Marketing sometimes feels like lobbing a stack of pamphlets over a wall. Did they get read? Who read them? What did they think? Do they want to be a customer now? Hello...?
Because we’ve put so much effort into defining our audience and producing messaging for them, you won’t be stuck with that feeling for long.
When you know your audience inside-out, something magical happens. Instead of needing to scour analytics platforms for clues about what your audience might think of your content, you've got a pretty good idea. And because you already know what they’ll think, you’re in a great position to predict what they’ll do next.
This allows you to - not just be in contact with - but to enter a kind of conversation with all your audience at the same time. Each interaction shares brings your customers closer to signing up or starting a commercial conversation.
Because you know your audience inside-out, you can map this out.
1. Here’s an example: You know your audience is likely to read, let's say, Sifted magazine. So winning coverage there about how your software is shaking up their industry is likely to be read by a good portion of your audience.
Here's how that internal conversation goes:
- Your audience: "I want to stay on top of what’s happening in my industry, and I trust Sifted to tell me what that is."
- Your press coverage: "Look! Our software is shaking up your industry."
- Your audience: "Interesting, so you're one of the emerging players in [X] space."
2. Let's layer on another interaction: If you post a case study on Linkedin and your well-connected customer likes the post, there’s a good chance that you’ll reach their industry peers, who are also your target audience.
How the conversation goes:
- Your audience: "I need to make sure we’re able to close the gap on our competitors, and that means investigating the software they’re using to grow their business."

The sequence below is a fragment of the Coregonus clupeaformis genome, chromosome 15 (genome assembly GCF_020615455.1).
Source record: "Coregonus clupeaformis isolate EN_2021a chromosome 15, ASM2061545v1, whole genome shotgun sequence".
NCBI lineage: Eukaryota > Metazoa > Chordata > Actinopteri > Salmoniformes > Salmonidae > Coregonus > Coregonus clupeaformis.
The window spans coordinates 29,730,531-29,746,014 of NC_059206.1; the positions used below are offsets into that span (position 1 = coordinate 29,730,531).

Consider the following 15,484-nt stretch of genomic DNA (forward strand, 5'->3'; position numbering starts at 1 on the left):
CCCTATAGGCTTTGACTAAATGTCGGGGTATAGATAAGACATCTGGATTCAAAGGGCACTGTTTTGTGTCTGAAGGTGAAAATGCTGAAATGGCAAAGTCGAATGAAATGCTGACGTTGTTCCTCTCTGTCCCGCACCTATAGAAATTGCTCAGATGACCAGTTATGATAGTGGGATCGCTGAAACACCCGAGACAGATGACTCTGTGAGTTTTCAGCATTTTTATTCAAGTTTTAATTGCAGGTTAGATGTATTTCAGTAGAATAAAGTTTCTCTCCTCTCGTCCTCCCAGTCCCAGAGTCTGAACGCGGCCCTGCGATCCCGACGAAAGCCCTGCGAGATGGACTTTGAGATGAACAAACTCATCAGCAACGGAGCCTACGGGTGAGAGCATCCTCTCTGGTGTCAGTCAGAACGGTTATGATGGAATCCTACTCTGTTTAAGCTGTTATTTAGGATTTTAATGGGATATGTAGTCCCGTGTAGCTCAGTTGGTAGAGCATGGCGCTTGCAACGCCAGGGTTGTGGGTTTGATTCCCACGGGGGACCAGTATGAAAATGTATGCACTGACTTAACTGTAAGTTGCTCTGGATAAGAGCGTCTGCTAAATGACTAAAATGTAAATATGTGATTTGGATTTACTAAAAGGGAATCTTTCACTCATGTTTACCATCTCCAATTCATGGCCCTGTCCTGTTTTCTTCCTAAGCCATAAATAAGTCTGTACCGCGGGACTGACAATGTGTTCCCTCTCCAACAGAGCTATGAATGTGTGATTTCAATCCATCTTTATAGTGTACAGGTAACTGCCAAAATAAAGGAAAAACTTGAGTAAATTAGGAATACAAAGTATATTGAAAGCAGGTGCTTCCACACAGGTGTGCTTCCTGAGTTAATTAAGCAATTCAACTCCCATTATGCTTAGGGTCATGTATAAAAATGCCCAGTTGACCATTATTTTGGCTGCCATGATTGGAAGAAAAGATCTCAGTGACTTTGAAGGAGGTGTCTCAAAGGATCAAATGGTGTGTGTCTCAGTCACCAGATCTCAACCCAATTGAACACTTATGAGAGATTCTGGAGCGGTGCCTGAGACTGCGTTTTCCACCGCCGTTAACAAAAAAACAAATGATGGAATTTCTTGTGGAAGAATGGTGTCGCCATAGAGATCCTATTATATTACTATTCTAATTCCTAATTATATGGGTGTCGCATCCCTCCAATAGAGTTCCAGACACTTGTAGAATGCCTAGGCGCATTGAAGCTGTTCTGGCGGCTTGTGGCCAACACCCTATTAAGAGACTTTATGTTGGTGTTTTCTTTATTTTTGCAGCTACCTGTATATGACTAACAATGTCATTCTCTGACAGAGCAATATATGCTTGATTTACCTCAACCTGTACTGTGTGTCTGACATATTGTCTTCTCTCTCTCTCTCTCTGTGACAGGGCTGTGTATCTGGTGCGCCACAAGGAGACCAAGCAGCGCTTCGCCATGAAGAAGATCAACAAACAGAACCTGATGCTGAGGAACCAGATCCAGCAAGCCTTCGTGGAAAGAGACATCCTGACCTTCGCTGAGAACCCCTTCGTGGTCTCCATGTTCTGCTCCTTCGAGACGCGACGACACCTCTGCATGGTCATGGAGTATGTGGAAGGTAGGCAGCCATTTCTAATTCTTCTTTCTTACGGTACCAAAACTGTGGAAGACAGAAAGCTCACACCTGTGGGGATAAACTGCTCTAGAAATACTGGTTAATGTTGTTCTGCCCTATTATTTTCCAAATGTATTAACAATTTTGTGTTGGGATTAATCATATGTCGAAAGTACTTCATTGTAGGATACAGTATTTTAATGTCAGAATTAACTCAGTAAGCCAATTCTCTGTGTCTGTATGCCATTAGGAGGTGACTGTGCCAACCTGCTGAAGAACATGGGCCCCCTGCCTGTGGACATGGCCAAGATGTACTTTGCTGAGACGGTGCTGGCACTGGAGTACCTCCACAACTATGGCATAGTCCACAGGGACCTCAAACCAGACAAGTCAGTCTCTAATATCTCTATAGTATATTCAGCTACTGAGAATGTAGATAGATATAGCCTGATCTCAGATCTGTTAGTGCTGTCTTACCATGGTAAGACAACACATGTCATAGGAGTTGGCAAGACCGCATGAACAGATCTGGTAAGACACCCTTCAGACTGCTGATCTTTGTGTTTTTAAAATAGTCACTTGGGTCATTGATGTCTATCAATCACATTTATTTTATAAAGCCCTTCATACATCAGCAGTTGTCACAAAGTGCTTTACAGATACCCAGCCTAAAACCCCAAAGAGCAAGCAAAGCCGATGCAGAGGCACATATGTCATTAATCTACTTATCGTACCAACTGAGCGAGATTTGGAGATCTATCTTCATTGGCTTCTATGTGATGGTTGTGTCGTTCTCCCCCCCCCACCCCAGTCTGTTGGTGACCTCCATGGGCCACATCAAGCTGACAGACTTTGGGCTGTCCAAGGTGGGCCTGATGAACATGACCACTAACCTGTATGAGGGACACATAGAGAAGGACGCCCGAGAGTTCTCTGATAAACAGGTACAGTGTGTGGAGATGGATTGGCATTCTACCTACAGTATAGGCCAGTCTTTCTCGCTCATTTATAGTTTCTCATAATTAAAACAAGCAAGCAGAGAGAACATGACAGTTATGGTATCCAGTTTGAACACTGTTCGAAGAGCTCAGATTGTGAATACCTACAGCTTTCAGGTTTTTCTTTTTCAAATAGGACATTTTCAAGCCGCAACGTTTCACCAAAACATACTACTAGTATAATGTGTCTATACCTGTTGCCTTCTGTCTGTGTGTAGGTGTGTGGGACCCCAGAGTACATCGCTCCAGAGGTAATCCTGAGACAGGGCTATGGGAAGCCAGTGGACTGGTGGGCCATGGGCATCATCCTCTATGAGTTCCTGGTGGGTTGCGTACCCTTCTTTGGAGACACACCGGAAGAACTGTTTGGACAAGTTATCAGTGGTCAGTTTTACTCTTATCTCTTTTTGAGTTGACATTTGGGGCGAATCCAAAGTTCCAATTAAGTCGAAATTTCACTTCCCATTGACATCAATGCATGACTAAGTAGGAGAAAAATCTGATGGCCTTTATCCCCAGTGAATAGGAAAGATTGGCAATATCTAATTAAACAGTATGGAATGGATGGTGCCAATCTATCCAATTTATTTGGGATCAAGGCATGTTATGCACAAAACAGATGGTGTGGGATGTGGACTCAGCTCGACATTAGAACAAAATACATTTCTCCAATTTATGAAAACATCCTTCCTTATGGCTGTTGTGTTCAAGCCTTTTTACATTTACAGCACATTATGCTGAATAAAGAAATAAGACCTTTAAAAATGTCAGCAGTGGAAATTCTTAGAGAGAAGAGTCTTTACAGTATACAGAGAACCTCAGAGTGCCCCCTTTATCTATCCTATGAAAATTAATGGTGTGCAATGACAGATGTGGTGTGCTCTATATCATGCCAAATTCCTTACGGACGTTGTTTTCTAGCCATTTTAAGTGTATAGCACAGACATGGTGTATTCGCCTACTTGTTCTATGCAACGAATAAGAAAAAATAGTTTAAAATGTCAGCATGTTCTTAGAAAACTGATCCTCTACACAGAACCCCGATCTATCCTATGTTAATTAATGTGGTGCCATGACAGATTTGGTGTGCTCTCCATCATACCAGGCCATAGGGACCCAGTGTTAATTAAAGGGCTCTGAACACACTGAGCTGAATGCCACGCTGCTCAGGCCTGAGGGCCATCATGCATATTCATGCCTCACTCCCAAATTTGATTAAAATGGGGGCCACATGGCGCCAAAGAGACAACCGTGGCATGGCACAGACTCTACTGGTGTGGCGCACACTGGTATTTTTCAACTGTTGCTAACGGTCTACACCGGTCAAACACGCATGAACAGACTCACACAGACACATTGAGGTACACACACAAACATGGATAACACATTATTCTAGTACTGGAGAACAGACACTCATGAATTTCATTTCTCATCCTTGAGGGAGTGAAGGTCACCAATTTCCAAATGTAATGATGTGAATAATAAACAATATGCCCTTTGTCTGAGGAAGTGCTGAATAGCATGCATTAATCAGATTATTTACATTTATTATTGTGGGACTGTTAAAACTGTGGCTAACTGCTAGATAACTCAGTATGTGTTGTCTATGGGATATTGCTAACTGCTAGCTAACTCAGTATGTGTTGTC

- Your case study: "We're helping businesses just like yours grow quickly."
- Your audience: "OK, our competitors are getting results we're falling short of. And they are doing it with your software."
3. Adding another interaction make them becoming a customer more likely. For example, you could Work up the case study results as a Linkedin ad that's served to everyone in your audience.
Here's how you'd continue the conversation:
- Your ad: "We've helped [X] business like yours solve [X] problem"
- Your audience: "Your software looks relevant to what we do, but what's the exact use case and what were the results?"
- Your case study: "Over here!"
4. Now let's imagine the audience opts in to continuing this conversation by coming to your site. They give their email and sign up for a webinar that promises to show them how to solve their problem.
- Your audience: "So exactly how is all this going to work in practice?"
- Your ad: "Like this."
5. Now you have their contact details, they understand how you solve their problem, and they are probably pretty close to buying. You're basically waiting for an internal event, some pain or need that causes them to take action and get in touch.
- Your content: "Here’s a resource that helps you understand the opportunity that comes with solving that big problem you’ve got."
- Your audience: "Thanks, this is relevant right now. Can I get a demo?"
- Your sales team: "Of course!"
None of this should make your jaw drop. I’ve just framed a standard marketing journey as a conversation that's similar to those your sales team has with prospects every day.
The opposite of this approach would be to send every prospect a message that tells them what your software offers and asks them if they’re interested in buying it now. That’s not a conversation, that’s a pitch. Sometimes this works, but not that often, and not for long.
But by having these exchanges with customers via your content, more of your audience will want to speak to your team. And when they do, they’re usually more motivated to buy. Think of the number of people within your audience who see your content but don’t get in touch because your content doesn’t align with their priorities. Or those that get in touch, despite being a poor fit for what you offer.
If you’ve run some decent customer interviews, you should be able to predict your audience’s situation and respond with a message that brings them closer to becoming a customer. Plus, If the 1,000 or so people in your target audience have enough in common, you may only need a couple of marketing journeys like this to convert most of your audience.
But keep in mind only 5% of buyers are in-market to buy your tool, so don’t expect to convert everyone immediately.